Tags

Type your tag names separated by a space and hit enter

Weighing the evidence on the pill and breast cancer.
Fam Plann Perspect. 1989 Mar-Apr; 21(2):89-92.FP

Abstract

Three new studies have found some connection between oral contraceptive use and breast cancer among women younger than 45. None of the studies find an increased risk of breast cancer among the same subgroups of women, and their results are contradictory. Consequently, a committee advising the U.S. Food and Drug Administration concluded that "the existing data do not support a change in prescribing practices by physicians or in the use of oral contraceptives by women." One of the three studies, a U.S. hospital-based analysis of breast cancer patients, showed ever-users of the pill to have a statistically significant risk of breast cancer of 2.0 compared with never-users. The relative risk was elevated in virtually all duration-of-use categories. A significantly increased relative risk was also found among ever-users aged 30-34 and 35-39, among those who did not experience menarche until age 14 or older and among those who were parous. A new analysis of data from the U.S. population-based Cancer and Steroid Hormone Study found no increased risk among parous women or those who had used the pill for less than eight years. However, nulliparous women who had experienced menarche prior to age 13 and had used the pill for eight or more years did have a significantly increased relative risk. Most of the increased risk was confined to women who had begun pill use as teenagers; they had a relative risk of 5.6 compared with never-users.(

ABSTRACT

TRUNCATED AT 250 WORDS)

Authors

No affiliation info available

Pub Type(s)

Journal Article
Review

Language

eng

PubMed ID

2653859

Citation

Johnson, J H.. "Weighing the Evidence On the Pill and Breast Cancer." Family Planning Perspectives, vol. 21, no. 2, 1989, pp. 89-92.
Johnson JH. Weighing the evidence on the pill and breast cancer. Fam Plann Perspect. 1989;21(2):89-92.
Johnson, J. H. (1989). Weighing the evidence on the pill and breast cancer. Family Planning Perspectives, 21(2), 89-92.
Johnson JH. Weighing the Evidence On the Pill and Breast Cancer. Fam Plann Perspect. 1989 Mar-Apr;21(2):89-92. PubMed PMID: 2653859.
* Article titles in AMA citation format should be in sentence-case
TY - JOUR T1 - Weighing the evidence on the pill and breast cancer. A1 - Johnson,J H, PY - 1989/3/1/pubmed PY - 1989/3/1/medline PY - 1989/3/1/entrez KW - Age Factors KW - Biology KW - Breast Cancer--etiology KW - Cancer KW - Clinical Research KW - Contraception KW - Contraceptive Agents KW - Contraceptive Agents, Female KW - Contraceptive Methods--side effects KW - Demographic Factors KW - Diseases KW - Family Planning KW - Fertility KW - Fertility Measurements KW - Menarche KW - Menstruation KW - Neoplasms KW - Oral Contraceptives--side effects KW - Parity KW - Population KW - Population Characteristics KW - Population Dynamics KW - Reproduction KW - Research Methodology KW - Risk Factors SP - 89 EP - 92 JF - Family planning perspectives JO - Fam Plann Perspect VL - 21 IS - 2 N2 - Three new studies have found some connection between oral contraceptive use and breast cancer among women younger than 45. None of the studies find an increased risk of breast cancer among the same subgroups of women, and their results are contradictory. Consequently, a committee advising the U.S. Food and Drug Administration concluded that "the existing data do not support a change in prescribing practices by physicians or in the use of oral contraceptives by women." One of the three studies, a U.S. hospital-based analysis of breast cancer patients, showed ever-users of the pill to have a statistically significant risk of breast cancer of 2.0 compared with never-users. The relative risk was elevated in virtually all duration-of-use categories. A significantly increased relative risk was also found among ever-users aged 30-34 and 35-39, among those who did not experience menarche until age 14 or older and among those who were parous. A new analysis of data from the U.S. population-based Cancer and Steroid Hormone Study found no increased risk among parous women or those who had used the pill for less than eight years. However, nulliparous women who had experienced menarche prior to age 13 and had used the pill for eight or more years did have a significantly increased relative risk. Most of the increased risk was confined to women who had begun pill use as teenagers; they had a relative risk of 5.6 compared with never-users.(ABSTRACT TRUNCATED AT 250 WORDS) SN - 0014-7354 UR - https://www.unboundmedicine.com/medline/citation/2653859/Weighing_the_evidence_on_the_pill_and_breast_cancer_ L2 - http://www.diseaseinfosearch.org/result/960 DB - PRIME DP - Unbound Medicine ER -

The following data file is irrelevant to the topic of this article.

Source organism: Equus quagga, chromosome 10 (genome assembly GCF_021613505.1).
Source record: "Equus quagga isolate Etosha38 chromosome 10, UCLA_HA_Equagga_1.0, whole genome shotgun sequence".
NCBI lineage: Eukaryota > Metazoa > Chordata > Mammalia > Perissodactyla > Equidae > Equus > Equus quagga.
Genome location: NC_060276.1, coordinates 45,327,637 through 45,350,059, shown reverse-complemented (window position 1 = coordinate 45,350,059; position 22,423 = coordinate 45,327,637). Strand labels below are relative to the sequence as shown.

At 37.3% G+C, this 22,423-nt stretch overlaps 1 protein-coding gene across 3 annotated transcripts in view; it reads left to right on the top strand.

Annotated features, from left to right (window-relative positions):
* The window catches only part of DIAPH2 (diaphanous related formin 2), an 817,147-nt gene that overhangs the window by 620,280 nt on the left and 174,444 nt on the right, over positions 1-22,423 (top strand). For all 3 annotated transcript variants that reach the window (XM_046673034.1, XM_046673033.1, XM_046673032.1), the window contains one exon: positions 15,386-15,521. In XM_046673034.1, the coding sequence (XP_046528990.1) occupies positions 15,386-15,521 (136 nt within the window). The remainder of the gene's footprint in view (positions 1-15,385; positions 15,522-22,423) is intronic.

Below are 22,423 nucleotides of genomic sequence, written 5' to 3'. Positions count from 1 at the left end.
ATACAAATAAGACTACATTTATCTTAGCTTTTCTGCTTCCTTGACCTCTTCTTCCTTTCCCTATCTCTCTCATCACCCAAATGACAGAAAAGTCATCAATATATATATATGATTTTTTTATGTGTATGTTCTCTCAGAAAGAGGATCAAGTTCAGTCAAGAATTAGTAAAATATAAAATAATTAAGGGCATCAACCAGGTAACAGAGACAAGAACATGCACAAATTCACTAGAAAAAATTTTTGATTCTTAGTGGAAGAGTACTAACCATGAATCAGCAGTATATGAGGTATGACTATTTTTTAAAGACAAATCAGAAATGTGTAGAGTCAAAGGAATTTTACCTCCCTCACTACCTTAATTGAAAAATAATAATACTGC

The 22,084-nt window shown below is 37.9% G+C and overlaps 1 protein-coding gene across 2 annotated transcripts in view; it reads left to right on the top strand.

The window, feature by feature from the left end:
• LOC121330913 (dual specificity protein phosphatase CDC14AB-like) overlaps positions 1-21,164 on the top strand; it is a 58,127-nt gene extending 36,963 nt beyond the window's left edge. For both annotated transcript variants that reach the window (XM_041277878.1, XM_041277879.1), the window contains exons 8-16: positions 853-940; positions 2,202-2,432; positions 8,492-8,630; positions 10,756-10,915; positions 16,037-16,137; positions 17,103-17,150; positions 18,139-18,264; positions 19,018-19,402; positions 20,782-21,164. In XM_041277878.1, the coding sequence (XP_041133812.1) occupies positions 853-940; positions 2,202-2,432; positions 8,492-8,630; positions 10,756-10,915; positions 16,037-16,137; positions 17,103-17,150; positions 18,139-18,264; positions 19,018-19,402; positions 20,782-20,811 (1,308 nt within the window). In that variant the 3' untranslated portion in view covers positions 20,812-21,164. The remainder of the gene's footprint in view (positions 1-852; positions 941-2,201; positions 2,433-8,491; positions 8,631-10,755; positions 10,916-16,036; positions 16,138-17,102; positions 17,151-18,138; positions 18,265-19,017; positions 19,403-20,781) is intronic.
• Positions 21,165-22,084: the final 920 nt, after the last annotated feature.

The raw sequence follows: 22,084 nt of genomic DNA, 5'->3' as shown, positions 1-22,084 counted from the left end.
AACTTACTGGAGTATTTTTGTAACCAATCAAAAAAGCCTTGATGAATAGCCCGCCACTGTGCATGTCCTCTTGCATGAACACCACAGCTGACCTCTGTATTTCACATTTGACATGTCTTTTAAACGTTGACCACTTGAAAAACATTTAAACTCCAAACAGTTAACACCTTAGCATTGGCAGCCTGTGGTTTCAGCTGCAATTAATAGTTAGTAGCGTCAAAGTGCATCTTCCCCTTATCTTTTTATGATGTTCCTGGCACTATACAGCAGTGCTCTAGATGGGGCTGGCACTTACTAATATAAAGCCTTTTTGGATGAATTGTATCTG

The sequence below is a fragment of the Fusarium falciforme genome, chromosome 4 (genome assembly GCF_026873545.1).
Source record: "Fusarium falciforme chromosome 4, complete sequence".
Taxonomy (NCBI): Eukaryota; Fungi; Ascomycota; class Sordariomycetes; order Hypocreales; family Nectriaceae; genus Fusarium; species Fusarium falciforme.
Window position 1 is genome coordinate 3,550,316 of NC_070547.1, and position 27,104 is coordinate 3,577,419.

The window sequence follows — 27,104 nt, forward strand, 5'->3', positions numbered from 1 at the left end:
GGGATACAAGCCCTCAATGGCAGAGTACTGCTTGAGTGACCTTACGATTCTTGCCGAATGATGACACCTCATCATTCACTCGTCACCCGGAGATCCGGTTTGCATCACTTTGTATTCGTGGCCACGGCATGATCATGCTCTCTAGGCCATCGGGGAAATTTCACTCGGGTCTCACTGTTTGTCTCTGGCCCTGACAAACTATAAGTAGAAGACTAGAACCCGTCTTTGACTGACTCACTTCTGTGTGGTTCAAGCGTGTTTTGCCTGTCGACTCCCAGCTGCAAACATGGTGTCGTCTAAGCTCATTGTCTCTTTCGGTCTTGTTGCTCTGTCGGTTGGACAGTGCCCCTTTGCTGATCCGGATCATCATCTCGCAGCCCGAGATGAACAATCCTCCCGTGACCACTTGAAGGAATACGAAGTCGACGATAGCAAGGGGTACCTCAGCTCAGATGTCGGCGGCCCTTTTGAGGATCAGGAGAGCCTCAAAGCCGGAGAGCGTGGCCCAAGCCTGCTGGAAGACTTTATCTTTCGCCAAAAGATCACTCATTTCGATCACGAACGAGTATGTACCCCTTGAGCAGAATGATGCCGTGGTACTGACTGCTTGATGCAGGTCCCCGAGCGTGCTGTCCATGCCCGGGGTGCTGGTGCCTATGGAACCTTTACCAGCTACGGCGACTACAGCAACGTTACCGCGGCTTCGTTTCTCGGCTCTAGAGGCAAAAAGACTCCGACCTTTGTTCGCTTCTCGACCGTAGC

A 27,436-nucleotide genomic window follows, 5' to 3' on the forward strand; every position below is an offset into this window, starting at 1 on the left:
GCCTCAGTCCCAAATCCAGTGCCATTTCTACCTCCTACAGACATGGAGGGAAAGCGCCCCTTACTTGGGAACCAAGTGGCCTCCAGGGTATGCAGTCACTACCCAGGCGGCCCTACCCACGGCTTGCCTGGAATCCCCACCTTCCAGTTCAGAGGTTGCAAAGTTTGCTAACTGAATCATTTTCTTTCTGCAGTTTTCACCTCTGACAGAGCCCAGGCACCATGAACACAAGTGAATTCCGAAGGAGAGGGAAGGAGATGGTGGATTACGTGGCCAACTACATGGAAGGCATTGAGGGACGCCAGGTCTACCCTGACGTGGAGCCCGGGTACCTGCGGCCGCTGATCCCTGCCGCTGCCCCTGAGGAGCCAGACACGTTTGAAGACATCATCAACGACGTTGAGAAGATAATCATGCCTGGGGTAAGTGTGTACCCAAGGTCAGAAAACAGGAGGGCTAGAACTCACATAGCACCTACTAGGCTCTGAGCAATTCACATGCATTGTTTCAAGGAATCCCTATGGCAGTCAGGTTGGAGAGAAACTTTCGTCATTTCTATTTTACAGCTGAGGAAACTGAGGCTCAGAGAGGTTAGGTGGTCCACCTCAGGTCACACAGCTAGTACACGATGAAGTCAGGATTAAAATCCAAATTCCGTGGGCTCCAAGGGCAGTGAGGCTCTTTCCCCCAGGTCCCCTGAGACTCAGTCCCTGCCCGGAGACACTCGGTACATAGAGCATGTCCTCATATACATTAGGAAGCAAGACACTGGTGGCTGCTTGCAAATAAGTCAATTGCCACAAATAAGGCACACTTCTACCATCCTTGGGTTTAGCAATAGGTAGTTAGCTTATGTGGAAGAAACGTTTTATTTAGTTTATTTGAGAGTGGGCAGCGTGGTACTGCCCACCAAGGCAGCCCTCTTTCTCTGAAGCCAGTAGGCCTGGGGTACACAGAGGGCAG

Try the Free App:
Prime PubMed app for iOS iPhone iPad
Prime PubMed app for Android
Prime PubMed is provided
free to individuals by:
Unbound Medicine.